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"Fame Is Not Just for the Fellas": Female Renown and the Childhood of Famous Americans Series
by Gregory M. Pfitzer
University of Massachusetts Press, 2022
Paper: 978-1-62534-692-6 | eISBN: 978-1-61376-973-7 | Cloth: 978-1-62534-693-3
Library of Congress Classification Z1037.A1P49 2022
Dewey Decimal Classification 181.118

ABOUT THIS BOOK | AUTHOR BIOGRAPHY | REVIEWS | TOC
ABOUT THIS BOOK

Between 1932 and 1958, thousands of children read volumes in the book series Childhood of Famous Americans. With colorful cover art and compelling—and often highly fictionalized—narrative storylines, these biographies celebrated the national virtues and achievements of famous women like Betsy Ross, Louisa May Alcott, and Amelia Earhart. Employing deep archival research, Gregory M. Pfitzer examines the editorial and production choices of the publisher and considers the influence of the series on readers and American culture more broadly.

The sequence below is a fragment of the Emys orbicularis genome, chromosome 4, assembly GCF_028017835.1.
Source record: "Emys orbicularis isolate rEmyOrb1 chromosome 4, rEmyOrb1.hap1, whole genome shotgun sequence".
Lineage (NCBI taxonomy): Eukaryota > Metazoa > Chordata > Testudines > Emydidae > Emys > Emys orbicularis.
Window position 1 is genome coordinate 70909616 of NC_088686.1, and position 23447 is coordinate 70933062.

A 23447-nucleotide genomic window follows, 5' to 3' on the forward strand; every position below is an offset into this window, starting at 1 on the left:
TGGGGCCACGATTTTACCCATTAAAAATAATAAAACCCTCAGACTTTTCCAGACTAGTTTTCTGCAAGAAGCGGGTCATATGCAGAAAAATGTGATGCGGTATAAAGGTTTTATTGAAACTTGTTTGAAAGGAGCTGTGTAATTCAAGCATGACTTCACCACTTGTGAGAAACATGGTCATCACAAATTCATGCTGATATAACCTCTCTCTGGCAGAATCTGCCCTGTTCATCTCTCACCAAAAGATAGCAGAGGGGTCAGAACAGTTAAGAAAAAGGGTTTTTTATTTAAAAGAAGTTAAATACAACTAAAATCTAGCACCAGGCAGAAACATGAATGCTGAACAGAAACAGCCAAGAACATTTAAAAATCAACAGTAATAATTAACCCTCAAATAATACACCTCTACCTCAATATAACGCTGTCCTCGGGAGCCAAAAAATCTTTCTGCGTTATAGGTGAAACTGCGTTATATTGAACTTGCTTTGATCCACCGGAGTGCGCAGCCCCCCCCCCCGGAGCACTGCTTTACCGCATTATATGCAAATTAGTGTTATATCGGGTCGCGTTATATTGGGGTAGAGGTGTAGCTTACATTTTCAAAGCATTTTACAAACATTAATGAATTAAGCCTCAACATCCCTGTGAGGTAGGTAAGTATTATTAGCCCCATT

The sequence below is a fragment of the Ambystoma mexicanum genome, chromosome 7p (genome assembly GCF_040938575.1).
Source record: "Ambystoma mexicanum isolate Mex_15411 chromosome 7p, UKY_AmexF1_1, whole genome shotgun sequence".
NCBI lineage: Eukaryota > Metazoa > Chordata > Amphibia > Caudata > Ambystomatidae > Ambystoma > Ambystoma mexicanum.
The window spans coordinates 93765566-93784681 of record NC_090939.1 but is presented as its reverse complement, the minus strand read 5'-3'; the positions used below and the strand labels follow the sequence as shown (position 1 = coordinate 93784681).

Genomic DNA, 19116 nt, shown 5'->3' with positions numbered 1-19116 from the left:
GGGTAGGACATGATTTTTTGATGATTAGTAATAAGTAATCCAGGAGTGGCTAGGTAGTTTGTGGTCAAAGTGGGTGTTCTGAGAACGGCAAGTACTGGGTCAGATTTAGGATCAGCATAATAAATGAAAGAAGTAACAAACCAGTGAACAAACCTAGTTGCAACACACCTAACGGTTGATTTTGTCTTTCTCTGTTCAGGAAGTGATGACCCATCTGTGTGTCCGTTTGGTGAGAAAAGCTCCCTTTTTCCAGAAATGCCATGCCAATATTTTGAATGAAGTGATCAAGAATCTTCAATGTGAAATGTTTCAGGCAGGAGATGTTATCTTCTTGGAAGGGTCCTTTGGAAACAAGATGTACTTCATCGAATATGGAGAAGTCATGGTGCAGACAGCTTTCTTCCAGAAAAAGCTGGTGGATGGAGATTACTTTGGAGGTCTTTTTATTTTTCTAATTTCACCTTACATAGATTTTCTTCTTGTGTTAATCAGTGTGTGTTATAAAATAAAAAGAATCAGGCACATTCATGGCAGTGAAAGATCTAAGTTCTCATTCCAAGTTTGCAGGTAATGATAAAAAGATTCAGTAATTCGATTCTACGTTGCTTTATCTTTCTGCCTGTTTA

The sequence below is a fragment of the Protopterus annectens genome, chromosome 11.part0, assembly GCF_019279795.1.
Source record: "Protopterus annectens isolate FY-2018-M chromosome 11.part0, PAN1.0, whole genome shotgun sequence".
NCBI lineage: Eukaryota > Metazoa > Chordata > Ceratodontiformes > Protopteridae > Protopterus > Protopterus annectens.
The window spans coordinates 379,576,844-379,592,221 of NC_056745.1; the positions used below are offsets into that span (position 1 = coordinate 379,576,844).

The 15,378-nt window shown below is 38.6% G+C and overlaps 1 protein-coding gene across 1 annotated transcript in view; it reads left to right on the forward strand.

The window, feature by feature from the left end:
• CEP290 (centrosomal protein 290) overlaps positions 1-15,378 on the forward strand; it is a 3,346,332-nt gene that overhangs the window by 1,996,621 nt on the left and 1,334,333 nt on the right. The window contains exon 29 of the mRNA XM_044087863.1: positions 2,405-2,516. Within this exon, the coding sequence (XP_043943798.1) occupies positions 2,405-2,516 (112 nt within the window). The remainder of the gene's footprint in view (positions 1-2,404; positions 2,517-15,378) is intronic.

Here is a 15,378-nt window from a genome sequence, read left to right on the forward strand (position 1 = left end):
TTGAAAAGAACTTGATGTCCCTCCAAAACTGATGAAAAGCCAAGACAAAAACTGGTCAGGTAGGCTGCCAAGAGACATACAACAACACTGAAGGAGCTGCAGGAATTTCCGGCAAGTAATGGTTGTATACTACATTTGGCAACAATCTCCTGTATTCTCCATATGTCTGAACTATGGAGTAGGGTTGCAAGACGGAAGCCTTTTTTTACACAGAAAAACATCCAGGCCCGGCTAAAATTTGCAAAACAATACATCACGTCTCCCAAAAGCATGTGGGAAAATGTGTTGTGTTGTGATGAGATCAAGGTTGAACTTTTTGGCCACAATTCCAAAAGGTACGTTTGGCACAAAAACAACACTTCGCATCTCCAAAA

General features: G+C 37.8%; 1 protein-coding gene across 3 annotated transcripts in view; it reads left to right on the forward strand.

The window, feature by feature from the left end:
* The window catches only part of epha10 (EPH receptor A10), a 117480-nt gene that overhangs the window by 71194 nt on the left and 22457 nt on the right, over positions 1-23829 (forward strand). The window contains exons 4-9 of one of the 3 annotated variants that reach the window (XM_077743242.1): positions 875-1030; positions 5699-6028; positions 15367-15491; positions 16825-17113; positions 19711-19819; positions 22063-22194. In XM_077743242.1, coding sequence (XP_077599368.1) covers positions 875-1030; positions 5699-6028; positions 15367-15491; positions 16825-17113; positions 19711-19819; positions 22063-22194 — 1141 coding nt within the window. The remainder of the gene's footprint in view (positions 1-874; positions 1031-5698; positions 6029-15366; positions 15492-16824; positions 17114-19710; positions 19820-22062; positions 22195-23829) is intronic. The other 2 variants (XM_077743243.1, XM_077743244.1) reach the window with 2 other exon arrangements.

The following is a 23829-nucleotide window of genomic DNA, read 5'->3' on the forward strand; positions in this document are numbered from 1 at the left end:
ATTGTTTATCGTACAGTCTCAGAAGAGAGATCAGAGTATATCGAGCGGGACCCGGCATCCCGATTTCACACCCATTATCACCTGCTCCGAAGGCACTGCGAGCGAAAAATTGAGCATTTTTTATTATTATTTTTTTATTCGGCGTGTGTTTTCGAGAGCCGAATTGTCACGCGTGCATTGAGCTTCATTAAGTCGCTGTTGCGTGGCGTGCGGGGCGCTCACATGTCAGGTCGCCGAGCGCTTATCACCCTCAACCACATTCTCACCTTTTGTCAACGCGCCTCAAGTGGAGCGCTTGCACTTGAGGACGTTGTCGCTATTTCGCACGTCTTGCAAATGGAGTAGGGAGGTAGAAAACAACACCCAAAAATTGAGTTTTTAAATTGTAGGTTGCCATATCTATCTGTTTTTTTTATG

In telling the story of how female subjects were chosen and what went into writing these histories for young female readers of the time, Pfitzer illustrates how these books shaped children’s thinking and historical imaginations around girlhood using tales from the past. Utilizing documented conversations and disagreements among authors, editors, readers, reviewers, and sales agents at Bobbs-Merrill, “Fame Is Not Just for the Fellas” places the series in the context of national debates around fame, gender, historical memory, and portrayals of children and childhood for a young reading public—charged debates that continue to this day.


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